Texas Supreme Court Building

Samson v. Hook

Texas Supreme Court reviews Landowners’ Duty to Investigate Texas Railroad Commission Filings

The Texas Supreme Court will review whether the statute of limitations expired on landowners’ claims against their operator. How the Texas Supreme Court rules may have significant future implications on a landowner’s duty to investigate records filed with the Texas Railroad Commission.

In Samson Lone Star v. Hooks, the location of the bottom hole of a well affected the obligations of Samson and the royalties Samson owed to its lessor, the Hooks. As the lessee, Samson problematically drilled a directional well bottomed within a “buffer zone” established in the Hooks’ lease (an area Samson was not supposed to cross). Samson did not have the right to pool under its current lease and looked for ways to fix its problem. Samson and its landmen began making misrepresentations to the Hooks. Eventually Sampson came to the Hooks asking them for the authority to pool. The Hooks did have questions regarding the location of the well to be pooled but researched no further than a phone call with Samsom (Samson misrepresented the location to the Hooks). The Hooks decided to execute the agreement to pool and Samson’s problem was solved.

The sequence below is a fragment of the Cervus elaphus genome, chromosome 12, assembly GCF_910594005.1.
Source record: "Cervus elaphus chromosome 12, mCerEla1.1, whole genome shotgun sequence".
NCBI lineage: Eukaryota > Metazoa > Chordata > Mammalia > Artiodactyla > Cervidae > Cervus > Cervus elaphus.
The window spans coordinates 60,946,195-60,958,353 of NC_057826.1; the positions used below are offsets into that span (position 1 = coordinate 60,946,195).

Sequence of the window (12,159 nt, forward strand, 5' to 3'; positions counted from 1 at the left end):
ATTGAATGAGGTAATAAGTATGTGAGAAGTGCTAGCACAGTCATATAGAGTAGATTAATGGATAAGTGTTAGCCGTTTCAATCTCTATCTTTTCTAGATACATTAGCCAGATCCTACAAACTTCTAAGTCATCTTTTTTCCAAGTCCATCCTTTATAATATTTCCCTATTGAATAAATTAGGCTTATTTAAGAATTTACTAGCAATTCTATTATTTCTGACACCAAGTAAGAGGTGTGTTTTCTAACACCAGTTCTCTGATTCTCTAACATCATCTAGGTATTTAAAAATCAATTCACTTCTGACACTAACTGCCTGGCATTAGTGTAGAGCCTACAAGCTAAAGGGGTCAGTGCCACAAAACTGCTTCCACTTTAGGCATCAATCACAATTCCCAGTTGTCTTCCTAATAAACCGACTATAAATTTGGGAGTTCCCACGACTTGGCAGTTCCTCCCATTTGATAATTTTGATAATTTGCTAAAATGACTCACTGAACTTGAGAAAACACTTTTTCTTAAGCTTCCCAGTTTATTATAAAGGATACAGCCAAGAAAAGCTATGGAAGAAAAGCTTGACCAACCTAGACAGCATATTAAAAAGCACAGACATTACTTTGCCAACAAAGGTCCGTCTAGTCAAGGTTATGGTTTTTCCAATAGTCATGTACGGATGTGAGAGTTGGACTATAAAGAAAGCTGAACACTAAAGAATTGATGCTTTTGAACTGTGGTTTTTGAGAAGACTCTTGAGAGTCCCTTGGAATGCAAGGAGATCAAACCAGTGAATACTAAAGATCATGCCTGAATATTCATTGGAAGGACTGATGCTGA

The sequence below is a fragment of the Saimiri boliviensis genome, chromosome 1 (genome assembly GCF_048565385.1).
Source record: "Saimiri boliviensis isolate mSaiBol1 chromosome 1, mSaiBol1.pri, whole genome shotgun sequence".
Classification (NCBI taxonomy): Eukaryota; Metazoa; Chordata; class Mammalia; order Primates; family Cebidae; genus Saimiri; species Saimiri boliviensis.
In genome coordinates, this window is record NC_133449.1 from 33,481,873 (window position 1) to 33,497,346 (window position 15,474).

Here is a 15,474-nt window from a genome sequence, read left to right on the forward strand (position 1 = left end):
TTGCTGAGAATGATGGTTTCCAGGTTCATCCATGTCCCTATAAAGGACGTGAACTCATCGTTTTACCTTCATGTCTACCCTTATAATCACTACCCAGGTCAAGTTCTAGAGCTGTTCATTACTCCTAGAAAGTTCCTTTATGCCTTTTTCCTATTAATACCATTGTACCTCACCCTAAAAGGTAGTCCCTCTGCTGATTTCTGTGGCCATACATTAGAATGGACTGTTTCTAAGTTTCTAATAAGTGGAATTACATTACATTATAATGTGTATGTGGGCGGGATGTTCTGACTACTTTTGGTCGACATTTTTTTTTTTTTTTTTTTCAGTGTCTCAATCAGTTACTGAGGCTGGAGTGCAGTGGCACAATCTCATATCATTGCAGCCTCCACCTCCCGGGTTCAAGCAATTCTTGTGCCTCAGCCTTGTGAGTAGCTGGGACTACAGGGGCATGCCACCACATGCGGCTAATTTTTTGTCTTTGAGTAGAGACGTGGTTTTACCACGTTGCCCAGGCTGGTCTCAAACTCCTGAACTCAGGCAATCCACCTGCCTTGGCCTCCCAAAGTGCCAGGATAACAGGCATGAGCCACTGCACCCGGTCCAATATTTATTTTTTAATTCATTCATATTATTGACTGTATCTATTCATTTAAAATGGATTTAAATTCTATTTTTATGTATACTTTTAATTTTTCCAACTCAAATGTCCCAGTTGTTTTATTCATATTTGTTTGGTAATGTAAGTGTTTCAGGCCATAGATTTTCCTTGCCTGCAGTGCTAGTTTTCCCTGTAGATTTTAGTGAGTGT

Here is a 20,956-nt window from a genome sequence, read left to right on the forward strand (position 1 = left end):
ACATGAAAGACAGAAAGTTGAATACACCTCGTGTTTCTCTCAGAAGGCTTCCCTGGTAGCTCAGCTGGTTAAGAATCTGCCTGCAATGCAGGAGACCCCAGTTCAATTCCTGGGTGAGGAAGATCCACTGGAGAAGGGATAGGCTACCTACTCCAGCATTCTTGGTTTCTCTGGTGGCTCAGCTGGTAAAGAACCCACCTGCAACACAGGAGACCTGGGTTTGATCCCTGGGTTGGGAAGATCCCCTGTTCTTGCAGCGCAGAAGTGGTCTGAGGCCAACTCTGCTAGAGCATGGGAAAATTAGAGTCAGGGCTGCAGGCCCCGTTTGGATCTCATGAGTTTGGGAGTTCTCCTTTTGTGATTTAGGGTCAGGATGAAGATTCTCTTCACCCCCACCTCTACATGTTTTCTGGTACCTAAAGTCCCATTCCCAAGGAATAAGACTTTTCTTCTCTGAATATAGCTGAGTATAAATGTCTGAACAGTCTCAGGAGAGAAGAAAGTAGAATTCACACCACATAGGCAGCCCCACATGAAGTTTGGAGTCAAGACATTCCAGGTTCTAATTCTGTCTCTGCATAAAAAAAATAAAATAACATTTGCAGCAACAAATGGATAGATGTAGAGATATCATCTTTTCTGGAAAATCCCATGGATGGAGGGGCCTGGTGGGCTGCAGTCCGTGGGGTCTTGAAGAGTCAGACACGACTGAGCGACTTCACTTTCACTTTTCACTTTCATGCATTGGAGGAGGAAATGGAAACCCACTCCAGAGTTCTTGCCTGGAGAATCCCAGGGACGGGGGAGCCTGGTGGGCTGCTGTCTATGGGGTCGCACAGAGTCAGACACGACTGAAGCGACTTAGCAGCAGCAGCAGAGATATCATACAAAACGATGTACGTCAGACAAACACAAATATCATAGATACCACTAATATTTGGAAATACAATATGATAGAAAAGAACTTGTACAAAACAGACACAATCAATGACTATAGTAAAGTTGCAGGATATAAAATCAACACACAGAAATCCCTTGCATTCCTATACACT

After the expiration of the statute of limitations, the Hooks sued Samson for breach of contract, fraud, fraudulent concealment, statutory fraud, negligent misrepresentation, failure to properly pay royalties, statutory negligence and common law negligence per se. The trial court awarded the Hooks $21 million dollars. However, on appeal, the First District in Houston reversed, in part, holding the Hooks’ fraud claims were only tolled under the discovery rule until the information in question was filed with the Texas Railroad Commission.

In fact, Samson had filed a proposed survey plat and a completed directional survey showing the location of the well with the Texas Railroad Commission. According to the Court of Appeals, had the Hooks exercised reasonable diligence, they should have known the location of the bottom hole when the directional survey was filed with the Texas Railroad Commission. The Court also indicated that the landowners had a duty to inquire about Texas Railroad Commission filings when a subsequent pooling agreement was proposed.

In this case, the Court of Appeals determined that Samson’s false representations regarding the location of the well failed to toll the running of the stature of limitations because Samson filed reports indicating the correct location with the Texas Railroad Commission. The Texas Supreme Court’s decision should instruct Texas landowners how proactive they need to be in reviewing filings with the Texas Railroad Commission.

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